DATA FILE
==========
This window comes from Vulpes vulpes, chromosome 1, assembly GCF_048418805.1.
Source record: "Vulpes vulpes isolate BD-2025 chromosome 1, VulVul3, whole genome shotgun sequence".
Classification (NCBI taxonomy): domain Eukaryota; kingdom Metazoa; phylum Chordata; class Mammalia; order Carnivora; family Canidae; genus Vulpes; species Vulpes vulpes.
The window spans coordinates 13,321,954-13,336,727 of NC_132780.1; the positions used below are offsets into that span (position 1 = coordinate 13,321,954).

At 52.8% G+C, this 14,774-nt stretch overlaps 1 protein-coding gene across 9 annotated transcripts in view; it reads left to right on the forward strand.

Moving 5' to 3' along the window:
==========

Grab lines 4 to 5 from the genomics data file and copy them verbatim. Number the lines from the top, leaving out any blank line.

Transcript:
The window spans coordinates 13,321,954-13,336,727 of NC_132780.1; the positions used below are offsets into that span (position 1 = coordinate 13,321,954).

At 52.8% G+C, this 14,774-nt stretch overlaps 1 protein-coding gene across 9 annotated transcripts in view; it reads left to right on the forward strand.